It was allegedly a “million dollar production.” Well, it showed. And to see such a packed house, and hearty response to a baroque opera really says something. BRAVI!!!

Here is a fascinating video showing the making of and preparations for the production.

2) Coco Peru: The Taming of the Tension, Oasis SF, March 8

I inadvertently went to “church” on this eve…and encountered a priestess that made me sob, swoon, and snort. She was sentimental, spiritual, with a heavy helping of sarcasm. She is Coco Peru! I’ve never paid much attention to her (I’ve always been more a fancier of Jackie Beat and Varla Jean), but now I’m a believer.

This artist takes “drag” where it rarely goes…to meaningful places. Through compelling and riotous storytelling, with a sense of intent and conviction that is faultless.

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Her setlist included: I Touch Myself, The Fear (Lily Allen cover), Somewhere That’s Green, Nowadays, The Killing Moon (Echo and the Bunnyman cover), and humor/subjects incl. “The circles” (re: a certain Spanish lizard), Liza & Shirley, Chita, love, social media, “yaaassss queen,” theatre etiquette, facial fillers, 8 more years (before retirement)…

“For years I’ve helped young people find their voice. Now I want to say shut the fuck up. Our world is not your reality tv show.”

How did Coco end up above Hamilton? Well, she speaks my language, so it landed right at the center of my heart.

3) HAMILTON, Orpheum Theater, March 9 (SF Premiere!)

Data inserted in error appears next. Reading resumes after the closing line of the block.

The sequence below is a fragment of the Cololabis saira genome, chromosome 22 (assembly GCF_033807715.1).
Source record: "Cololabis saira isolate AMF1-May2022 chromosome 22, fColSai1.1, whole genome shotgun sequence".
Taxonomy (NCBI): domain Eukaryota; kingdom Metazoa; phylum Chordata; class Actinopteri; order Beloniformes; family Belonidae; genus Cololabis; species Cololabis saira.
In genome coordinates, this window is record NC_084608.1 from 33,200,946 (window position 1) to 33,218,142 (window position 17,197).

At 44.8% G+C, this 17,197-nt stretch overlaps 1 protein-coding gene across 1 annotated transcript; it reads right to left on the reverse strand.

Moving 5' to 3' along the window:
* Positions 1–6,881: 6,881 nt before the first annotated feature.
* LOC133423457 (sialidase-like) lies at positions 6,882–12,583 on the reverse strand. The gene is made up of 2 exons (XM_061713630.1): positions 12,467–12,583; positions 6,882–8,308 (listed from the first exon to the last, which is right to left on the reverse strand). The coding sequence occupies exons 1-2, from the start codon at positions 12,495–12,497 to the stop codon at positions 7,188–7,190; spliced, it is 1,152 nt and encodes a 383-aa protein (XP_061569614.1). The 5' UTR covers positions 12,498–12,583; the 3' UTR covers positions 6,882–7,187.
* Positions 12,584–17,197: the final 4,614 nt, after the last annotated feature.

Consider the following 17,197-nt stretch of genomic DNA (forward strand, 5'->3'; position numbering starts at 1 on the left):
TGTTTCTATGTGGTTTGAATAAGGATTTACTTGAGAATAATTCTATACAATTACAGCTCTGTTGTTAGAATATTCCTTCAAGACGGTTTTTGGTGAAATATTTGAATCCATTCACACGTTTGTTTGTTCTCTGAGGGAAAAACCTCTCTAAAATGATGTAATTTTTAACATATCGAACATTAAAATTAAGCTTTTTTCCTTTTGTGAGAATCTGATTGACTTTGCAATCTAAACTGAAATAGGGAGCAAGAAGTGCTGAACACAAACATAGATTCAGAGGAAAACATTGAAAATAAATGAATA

I was stunned and awed by Andy Blankenbuehler’s masterful choreography. Sensual, passionate, high concept, organic. Having played in high school theatre with Andy, and connecting with him again at this performance, my lens was no doubt skewed towards his contribution to this iconic show. Every moment rich with choreographic storytelling.

A particular heart palpitation movement the dancers did really resonated to me. Andy titled it the “Martha Graham” moment. A few months later at a local dance workshop through Pop Star Booty Camp, I was able to try a portion of Andy’s “The Room Where it Happens” choreography, taught by Derek Mitchell, resident choreographer. It was a real thrill, and really got under my skin.

Aside from the PBS documentary, and the Tonys, I hadn’t exposed myself to the soundtrack or show in any meaningful way, so I was able to experience this performance very much in the moment, almost as new material. (Truth be told, something about an over-produced sound quality to the soundtrack, and Lin Manuel’s voice didn’t draw me in.) LIVE, it’s a whole other beast.

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Photo: Joan Marcus

I favored Emmy Raver-Lampman as Angelica, and Amber Iman in the small part of Maria (with rich, alto, Sarah Vaughan tone). I couldn’t keep my eyes off the male ensemble dancer, Andrew Wojtal, who also played a judge for a blink, among other small roles. He was a major talent, so committed to every movement. I enjoyed qualities about each of the leads, and especially appreciated the rawness and realness of Michael Luwoye in the title role. It was great not having any celebrity casting choices to distract.

The role of the King of England (Rory O’Malley) was indeed much needed humor in the midst of the intensity and great amount of words to take in of the hip hop/poetry slam style of much of the show. The tender and sassy moments (i.e. the Schuyler Sisters) were for me the most accessible, given my lens and tastes.